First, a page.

Thursday, November 20, 2008

Advice for Obama Re Pardons

The National Law Journal features an extensive interview with former U.S. Pardon Attorney Margaret Colgate Love. Here are some highlights:
NJ: How would the pardon process function in your ideal world?

Love: My first choice would be to keep the pardon process in the Department of Justice. But the key thing is that it has to be more independent than it has been in the last 30 years. It has become... captive to the agenda of the prosecutors in the department. Unless it could be made independent within the department, then it's never really going to serve the president in the way it should.

NJ: I know you take a dim view of speculation about which well-connected or celebrity convict -- Marion Jones' name has been floated -- will get a pardon. Does that theater have any value, though, since it keeps the pardon process in the public eye? Or does it cheapen the privilege?

Love: Well, I think it would be preferable, in my view, if the president used the power more regularly to benefit ordinary people and he used it to help the public understand how the justice system works. It's not just a special favors-dispensing system. It really is something that helps the system work more justly. And so I think it's kind of distracting when you get a lot of celebrities who are applying who would not ordinarily be eligible under the Department of Justice's own regulations. It's just distracting, and I think it's a missed opportunity, frankly, to help the public to understand about how the justice system works. It's also a missed opportunity, I think, to tell the good news about the justice system. How people can commit crimes and go off the track and yet they can put their lives back together and rehabilitate themselves. Those are good-news stories.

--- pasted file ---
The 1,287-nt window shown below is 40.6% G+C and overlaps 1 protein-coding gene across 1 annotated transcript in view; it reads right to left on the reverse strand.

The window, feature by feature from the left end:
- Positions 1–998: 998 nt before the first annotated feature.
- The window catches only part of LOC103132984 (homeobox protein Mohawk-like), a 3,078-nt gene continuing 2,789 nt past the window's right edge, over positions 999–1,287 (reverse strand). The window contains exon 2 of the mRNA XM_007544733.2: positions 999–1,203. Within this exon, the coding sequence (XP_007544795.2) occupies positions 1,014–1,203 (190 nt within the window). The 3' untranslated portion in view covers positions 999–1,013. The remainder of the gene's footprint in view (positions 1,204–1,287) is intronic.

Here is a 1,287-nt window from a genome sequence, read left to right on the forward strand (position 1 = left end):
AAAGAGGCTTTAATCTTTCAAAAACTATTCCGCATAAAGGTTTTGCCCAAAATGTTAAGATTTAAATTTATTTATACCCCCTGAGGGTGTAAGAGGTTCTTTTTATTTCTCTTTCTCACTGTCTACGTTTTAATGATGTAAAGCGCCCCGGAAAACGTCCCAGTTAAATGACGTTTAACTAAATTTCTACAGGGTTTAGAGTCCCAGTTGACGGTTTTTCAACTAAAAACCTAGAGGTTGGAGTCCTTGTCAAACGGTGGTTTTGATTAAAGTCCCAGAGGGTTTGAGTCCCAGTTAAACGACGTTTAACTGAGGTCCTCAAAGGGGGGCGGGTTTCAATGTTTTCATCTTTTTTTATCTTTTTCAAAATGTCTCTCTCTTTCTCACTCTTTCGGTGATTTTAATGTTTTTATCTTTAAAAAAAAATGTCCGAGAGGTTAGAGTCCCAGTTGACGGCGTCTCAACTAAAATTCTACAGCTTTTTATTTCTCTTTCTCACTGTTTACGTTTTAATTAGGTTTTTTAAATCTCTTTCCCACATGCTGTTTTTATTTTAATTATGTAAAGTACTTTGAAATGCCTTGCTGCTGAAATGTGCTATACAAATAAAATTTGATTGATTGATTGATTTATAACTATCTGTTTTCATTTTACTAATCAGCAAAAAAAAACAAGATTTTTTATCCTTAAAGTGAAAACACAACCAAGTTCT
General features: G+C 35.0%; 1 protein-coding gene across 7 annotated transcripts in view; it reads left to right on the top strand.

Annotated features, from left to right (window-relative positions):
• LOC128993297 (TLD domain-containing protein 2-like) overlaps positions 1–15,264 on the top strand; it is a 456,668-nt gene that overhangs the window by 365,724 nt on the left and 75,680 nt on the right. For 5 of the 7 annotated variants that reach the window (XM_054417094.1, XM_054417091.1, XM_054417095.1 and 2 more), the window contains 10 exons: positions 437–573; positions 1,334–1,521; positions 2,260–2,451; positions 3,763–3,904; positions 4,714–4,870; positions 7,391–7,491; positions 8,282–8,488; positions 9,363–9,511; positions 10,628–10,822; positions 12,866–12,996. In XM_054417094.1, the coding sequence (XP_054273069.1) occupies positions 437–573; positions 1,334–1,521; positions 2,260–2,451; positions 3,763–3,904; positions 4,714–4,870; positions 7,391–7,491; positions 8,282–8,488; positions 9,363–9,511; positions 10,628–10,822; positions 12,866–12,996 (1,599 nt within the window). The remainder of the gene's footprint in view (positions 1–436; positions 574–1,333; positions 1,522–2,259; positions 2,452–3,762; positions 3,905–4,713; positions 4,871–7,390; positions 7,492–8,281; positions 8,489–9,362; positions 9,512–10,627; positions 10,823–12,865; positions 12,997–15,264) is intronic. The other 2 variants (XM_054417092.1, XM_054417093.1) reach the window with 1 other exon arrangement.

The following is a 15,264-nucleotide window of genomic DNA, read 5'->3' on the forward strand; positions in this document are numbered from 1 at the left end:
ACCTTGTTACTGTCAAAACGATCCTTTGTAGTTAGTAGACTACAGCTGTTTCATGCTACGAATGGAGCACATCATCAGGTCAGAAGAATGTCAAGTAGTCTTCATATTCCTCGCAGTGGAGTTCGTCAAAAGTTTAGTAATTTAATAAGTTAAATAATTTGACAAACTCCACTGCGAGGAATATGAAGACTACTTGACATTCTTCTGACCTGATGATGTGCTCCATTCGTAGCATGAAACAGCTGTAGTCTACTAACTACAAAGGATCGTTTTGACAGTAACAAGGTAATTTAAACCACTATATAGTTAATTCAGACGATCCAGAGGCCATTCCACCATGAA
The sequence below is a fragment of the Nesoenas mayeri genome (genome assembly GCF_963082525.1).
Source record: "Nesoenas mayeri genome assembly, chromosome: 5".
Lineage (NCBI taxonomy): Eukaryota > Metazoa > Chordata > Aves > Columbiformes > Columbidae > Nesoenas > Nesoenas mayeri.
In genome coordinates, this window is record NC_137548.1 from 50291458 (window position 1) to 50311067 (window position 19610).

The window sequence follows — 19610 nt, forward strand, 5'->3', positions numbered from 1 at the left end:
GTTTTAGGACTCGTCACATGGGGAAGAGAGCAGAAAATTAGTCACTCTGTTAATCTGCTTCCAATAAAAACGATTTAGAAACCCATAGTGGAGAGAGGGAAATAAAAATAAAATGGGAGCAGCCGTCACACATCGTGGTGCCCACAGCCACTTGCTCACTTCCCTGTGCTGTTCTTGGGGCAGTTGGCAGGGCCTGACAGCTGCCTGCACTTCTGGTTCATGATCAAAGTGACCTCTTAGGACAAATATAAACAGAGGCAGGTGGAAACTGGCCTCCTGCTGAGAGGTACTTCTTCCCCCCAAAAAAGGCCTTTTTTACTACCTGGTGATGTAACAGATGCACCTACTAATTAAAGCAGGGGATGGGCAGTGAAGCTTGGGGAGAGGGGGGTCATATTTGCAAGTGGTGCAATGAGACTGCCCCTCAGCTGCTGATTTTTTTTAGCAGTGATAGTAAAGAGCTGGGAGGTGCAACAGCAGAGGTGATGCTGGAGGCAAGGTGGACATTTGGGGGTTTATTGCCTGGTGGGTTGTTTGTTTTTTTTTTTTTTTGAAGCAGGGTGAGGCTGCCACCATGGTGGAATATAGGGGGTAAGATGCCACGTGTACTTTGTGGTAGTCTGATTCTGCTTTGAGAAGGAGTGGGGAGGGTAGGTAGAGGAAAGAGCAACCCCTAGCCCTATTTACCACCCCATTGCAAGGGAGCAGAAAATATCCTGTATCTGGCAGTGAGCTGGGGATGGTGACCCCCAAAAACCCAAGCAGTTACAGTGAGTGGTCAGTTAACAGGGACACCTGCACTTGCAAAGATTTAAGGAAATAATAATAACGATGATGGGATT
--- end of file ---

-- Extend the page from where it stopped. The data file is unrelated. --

NJ: Let's say Obama was committed to using pardon for the lofty goals you've mentioned. Considering the bad rap the pardon process has developed in the last few decades, how would you advise him to go about reviving the pardon tradition?

Love: I would advise him to start pardoning pretty much right away. Give pardon to little people who are not particularly controversial, just ordinary people who have cases that fit within the Justice Department guidelines. I would also recommend that he do some grants that show some of the problems that people face in trying to rehabilitate themselves coming back to the community.

See full text of interview here.

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